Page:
Riverview Plaza has a dozen retailers ranging from small boutiques like Oldford’s, to more catch-all branded stores like the Dollar Tree and St. Clair Ace Hardware.
Across the plaza, Bear and the Hare was among the businesses that had to close temporarily following damage to the mall after a severe storm this summer.
That’s where mother and daughter co-owners Patti and Caitlin Barnum said they were updating their custom craft goods to include holiday items.
“All the apparel, Caitlin and I design everything, and then, we have it locally printed,” Patti said. “All the logos, they’re all original to us.”
Her daughter chimed in, “We’re really local. All our designs are either Great Lakes or St. Clair-inspired. Then, we also work with other small companies to make it happen, which is nice.”
Patti said Caitlin custom wood-burns items, like charcuterie boards and felt hats to leather, with baby items and wedding gifts, adding, “We like to make it personal.” Now, for the holidays, she said they’re adding small wooden ornaments to the mix.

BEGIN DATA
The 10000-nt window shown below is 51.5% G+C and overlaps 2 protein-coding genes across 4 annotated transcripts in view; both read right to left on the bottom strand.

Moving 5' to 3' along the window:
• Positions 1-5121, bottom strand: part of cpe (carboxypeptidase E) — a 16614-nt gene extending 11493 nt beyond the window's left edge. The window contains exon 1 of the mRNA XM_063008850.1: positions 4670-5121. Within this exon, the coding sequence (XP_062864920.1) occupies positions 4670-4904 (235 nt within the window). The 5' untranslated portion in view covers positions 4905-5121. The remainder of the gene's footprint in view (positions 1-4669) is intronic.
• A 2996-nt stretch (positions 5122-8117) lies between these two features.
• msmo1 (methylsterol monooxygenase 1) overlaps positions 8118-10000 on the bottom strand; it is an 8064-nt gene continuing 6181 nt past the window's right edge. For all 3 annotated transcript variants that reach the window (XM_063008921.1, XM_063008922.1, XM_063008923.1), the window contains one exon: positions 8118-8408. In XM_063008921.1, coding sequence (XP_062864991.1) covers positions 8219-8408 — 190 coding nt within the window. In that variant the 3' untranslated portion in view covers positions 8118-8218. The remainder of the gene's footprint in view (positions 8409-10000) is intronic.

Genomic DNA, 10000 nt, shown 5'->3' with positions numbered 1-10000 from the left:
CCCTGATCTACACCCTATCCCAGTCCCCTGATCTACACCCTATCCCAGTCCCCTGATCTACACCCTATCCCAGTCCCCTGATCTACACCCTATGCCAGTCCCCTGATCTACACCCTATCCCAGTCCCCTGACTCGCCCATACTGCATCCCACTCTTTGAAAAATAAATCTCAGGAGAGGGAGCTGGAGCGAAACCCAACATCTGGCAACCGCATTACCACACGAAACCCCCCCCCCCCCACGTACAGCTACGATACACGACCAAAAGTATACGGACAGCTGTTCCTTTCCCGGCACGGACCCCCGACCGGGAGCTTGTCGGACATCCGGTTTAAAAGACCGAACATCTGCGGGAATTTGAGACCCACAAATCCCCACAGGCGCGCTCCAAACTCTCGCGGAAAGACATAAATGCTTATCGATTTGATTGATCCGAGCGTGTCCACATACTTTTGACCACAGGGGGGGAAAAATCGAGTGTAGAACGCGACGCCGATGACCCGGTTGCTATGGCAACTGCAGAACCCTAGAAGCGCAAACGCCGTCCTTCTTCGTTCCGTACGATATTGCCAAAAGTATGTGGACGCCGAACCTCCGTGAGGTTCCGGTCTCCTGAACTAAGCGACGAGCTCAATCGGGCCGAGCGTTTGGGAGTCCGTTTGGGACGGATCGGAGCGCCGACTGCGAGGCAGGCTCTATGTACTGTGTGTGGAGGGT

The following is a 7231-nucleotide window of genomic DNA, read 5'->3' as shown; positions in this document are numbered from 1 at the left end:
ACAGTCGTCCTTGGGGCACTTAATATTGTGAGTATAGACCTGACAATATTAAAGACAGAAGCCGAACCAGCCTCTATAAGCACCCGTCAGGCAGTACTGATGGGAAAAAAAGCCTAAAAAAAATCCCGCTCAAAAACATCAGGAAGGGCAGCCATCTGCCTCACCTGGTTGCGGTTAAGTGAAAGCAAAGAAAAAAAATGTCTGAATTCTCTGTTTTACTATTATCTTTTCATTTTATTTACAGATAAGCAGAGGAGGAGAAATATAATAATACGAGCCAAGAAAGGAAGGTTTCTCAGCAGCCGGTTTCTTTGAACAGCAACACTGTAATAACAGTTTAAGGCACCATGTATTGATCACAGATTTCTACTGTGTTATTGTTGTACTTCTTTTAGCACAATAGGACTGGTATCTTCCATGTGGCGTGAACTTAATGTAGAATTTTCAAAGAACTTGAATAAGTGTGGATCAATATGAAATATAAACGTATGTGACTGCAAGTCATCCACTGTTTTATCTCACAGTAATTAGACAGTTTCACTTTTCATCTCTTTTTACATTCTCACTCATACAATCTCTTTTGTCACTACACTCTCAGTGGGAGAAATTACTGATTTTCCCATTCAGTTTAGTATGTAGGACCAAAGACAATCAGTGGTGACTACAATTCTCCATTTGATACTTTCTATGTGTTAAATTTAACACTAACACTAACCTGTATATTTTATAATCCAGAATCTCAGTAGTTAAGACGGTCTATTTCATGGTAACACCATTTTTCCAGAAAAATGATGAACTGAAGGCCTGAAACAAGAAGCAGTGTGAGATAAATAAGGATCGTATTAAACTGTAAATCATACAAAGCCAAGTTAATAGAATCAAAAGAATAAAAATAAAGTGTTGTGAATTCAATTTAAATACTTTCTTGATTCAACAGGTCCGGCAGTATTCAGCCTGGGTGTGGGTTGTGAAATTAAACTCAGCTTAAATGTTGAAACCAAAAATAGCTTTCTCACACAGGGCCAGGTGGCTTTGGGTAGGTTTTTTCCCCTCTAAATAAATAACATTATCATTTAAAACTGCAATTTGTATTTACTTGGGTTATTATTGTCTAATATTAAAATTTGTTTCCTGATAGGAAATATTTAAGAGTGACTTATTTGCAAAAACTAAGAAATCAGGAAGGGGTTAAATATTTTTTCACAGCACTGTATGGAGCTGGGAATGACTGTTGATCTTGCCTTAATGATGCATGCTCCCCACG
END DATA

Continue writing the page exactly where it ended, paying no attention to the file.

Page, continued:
And as a final touch, Caitlin said of her mother: “Her gift wrapping is out of this world.”
For more, visit www.riverview-plaza.com.
In Port Huron, downtown gift cards cover a variety of businesses
Like other communities in the area, Port Huron’s downtown businesses were also getting ready for the holidays and this upcoming weekend’s shoppers.
“Today, I just walked into the Closet by A Beautiful Me, and they were actively changing their display to not only mimic the holiday season,” said Natacha Hayden, the city’s Downtown Development Authority director. “They usually sell dresses; however, that is not a hot item for the holidays. So, now they are bringing all their accessories and things like that, (which) would be a better fit for the holiday shopping and holiday gifting. You see that happening throughout downtown.
“We have amazing retail shops that have gifts of their own, like Lounies Soap, or even Massage 325, they highlight all the jewelry that they make, as well as soaps and handmade things that they have. Those are fun gives to give to the family.”
But for the people who find it hard to pick, Hayden pointed to the city’s growing downtown gift card program, now in its third year.
The downtown gift card can be picked up online or at the city treasurer’s office for any amount between $10 and $500. Currently, over 20 businesses are listed as participants.
Last Thursday, Hayden said Dot’s Candy Bar had just been added, and she anticipated others like the Wrigley Center and McMorran to join, as well.